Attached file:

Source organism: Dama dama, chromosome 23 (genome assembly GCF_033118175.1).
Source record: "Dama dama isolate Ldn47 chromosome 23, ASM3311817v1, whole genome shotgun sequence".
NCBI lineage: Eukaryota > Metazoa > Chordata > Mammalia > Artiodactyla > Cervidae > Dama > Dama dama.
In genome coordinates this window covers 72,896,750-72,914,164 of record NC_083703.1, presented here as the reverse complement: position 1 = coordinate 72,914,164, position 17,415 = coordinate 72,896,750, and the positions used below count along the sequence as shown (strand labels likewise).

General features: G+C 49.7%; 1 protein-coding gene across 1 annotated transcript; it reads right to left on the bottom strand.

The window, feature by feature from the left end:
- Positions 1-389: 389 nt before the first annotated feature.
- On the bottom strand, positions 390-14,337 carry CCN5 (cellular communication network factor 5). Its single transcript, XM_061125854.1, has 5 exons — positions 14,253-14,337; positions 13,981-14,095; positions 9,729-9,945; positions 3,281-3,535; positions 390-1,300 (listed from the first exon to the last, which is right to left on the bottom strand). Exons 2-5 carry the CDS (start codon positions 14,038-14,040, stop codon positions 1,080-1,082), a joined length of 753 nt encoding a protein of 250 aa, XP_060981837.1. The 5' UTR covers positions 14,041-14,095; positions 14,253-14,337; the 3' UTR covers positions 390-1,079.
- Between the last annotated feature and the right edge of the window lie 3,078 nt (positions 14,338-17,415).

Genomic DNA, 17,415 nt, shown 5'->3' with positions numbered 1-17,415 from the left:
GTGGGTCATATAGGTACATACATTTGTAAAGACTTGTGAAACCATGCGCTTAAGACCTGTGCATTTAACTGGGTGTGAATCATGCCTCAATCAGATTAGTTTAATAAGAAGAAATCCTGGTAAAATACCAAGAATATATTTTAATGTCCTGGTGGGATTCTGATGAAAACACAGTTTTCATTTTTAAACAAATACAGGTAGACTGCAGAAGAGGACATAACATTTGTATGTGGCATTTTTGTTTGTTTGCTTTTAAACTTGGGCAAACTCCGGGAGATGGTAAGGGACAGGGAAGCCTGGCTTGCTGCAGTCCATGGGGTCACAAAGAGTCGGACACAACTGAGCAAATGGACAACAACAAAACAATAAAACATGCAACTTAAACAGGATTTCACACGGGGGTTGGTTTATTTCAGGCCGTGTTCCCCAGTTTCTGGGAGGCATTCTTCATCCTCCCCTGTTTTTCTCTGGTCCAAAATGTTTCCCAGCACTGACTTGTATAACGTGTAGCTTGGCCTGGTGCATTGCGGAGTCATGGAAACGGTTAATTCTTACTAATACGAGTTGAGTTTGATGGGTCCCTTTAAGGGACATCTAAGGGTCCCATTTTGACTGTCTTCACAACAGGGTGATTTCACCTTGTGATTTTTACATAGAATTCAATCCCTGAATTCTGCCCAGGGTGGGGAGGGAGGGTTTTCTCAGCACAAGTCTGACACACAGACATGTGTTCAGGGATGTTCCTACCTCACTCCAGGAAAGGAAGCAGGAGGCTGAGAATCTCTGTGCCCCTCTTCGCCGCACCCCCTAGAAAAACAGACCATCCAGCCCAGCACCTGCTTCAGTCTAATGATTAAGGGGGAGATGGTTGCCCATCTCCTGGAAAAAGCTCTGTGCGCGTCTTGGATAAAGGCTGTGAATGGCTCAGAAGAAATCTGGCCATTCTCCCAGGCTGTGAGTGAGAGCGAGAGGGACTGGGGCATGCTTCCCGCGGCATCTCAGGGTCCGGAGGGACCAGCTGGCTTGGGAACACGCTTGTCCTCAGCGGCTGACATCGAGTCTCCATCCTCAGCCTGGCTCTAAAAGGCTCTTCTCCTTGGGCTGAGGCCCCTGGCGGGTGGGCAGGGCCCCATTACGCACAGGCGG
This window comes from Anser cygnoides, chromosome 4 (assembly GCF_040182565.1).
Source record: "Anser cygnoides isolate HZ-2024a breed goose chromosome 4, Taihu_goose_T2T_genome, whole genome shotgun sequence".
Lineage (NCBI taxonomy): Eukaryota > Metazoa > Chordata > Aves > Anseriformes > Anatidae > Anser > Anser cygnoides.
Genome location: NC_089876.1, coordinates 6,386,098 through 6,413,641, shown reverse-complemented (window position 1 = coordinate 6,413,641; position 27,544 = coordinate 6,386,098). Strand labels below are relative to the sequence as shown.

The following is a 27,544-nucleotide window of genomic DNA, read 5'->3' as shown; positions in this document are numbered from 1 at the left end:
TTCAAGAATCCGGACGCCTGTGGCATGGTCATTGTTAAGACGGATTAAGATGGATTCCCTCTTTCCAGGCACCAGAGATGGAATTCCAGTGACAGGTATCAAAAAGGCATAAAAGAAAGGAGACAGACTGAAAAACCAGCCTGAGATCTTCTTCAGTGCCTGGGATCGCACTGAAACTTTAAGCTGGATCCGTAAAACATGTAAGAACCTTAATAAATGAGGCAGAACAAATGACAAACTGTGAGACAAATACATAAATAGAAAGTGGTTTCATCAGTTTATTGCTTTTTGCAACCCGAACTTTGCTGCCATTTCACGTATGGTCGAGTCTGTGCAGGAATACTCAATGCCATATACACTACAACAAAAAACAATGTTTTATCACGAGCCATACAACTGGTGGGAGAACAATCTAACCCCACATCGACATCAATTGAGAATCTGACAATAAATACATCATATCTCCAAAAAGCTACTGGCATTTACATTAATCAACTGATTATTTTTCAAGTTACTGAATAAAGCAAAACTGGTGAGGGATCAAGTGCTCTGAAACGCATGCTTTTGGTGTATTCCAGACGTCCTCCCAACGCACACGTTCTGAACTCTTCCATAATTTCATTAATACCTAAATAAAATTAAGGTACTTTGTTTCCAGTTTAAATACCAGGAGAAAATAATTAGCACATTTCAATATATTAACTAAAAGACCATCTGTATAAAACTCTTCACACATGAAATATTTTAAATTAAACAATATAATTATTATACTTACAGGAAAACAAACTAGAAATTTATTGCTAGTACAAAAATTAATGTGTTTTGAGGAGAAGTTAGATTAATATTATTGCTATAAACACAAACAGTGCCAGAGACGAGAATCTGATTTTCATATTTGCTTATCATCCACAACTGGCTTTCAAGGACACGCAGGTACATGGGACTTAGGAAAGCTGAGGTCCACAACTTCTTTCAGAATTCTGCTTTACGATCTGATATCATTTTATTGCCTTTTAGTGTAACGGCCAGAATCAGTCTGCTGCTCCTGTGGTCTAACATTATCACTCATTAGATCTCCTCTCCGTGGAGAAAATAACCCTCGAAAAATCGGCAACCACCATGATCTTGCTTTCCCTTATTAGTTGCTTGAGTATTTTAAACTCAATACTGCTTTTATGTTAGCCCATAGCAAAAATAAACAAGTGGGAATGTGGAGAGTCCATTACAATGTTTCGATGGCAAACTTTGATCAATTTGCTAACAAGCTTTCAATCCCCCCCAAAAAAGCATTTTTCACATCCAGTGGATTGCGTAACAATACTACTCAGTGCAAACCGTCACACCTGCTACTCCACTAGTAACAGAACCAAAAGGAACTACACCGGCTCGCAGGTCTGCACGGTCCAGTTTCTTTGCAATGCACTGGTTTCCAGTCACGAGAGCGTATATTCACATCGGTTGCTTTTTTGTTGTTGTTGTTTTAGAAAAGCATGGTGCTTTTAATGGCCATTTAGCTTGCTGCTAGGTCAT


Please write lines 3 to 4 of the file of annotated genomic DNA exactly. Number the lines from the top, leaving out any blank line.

NCBI lineage: Eukaryota > Metazoa > Chordata > Mammalia > Artiodactyla > Cervidae > Dama > Dama dama.
In genome coordinates this window covers 72,896,750-72,914,164 of record NC_083703.1, presented here as the reverse complement: position 1 = coordinate 72,914,164, position 17,415 = coordinate 72,896,750, and the positions used below count along the sequence as shown (strand labels likewise).